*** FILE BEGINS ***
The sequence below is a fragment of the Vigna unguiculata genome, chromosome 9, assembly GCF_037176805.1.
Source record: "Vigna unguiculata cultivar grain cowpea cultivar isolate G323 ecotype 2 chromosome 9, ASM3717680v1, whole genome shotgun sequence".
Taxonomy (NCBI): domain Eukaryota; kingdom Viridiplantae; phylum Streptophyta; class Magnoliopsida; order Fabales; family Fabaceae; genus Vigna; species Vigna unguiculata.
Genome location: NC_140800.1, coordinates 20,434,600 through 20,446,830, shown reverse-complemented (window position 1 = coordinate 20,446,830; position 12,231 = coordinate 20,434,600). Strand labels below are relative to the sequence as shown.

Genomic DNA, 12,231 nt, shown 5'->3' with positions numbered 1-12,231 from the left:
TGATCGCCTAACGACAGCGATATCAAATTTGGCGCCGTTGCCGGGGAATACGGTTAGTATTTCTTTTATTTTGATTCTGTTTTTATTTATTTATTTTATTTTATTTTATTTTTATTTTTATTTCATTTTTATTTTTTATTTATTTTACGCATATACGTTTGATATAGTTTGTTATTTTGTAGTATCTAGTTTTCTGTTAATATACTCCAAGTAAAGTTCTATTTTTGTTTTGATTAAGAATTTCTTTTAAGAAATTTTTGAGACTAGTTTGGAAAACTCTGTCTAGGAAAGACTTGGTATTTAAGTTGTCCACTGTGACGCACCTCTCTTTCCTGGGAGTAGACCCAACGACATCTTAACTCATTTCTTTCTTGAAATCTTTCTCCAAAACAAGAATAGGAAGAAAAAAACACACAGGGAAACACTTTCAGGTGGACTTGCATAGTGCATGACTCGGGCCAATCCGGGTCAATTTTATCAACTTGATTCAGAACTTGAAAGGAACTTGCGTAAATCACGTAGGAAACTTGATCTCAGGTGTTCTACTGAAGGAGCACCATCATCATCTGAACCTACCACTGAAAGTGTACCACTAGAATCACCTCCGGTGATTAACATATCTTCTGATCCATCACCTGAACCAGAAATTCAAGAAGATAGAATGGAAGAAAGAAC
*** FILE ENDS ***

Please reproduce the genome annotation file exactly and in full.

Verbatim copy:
The sequence below is a fragment of the Vigna unguiculata genome, chromosome 9, assembly GCF_037176805.1.
Source record: "Vigna unguiculata cultivar grain cowpea cultivar isolate G323 ecotype 2 chromosome 9, ASM3717680v1, whole genome shotgun sequence".
Taxonomy (NCBI): domain Eukaryota; kingdom Viridiplantae; phylum Streptophyta; class Magnoliopsida; order Fabales; family Fabaceae; genus Vigna; species Vigna unguiculata.
Genome location: NC_140800.1, coordinates 20,434,600 through 20,446,830, shown reverse-complemented (window position 1 = coordinate 20,446,830; position 12,231 = coordinate 20,434,600). Strand labels below are relative to the sequence as shown.

Genomic DNA, 12,231 nt, shown 5'->3' with positions numbered 1-12,231 from the left:
TGATCGCCTAACGACAGCGATATCAAATTTGGCGCCGTTGCCGGGGAATACGGTTAGTATTTCTTTTATTTTGATTCTGTTTTTATTTATTTATTTTATTTTATTTTATTTTTATTTTTATTTCATTTTTATTTTTTATTTATTTTACGCATATACGTTTGATATAGTTTGTTATTTTGTAGTATCTAGTTTTCTGTTAATATACTCCAAGTAAAGTTCTATTTTTGTTTTGATTAAGAATTTCTTTTAAGAAATTTTTGAGACTAGTTTGGAAAACTCTGTCTAGGAAAGACTTGGTATTTAAGTTGTCCACTGTGACGCACCTCTCTTTCCTGGGAGTAGACCCAACGACATCTTAACTCATTTCTTTCTTGAAATCTTTCTCCAAAACAAGAATAGGAAGAAAAAAACACACAGGGAAACACTTTCAGGTGGACTTGCATAGTGCATGACTCGGGCCAATCCGGGTCAATTTTATCAACTTGATTCAGAACTTGAAAGGAACTTGCGTAAATCACGTAGGAAACTTGATCTCAGGTGTTCTACTGAAGGAGCACCATCATCATCTGAACCTACCACTGAAAGTGTACCACTAGAATCACCTCCGGTGATTAACATATCTTCTGATCCATCACCTGAACCAGAAATTCAAGAAGATAGAATGGAAGAAAGAAC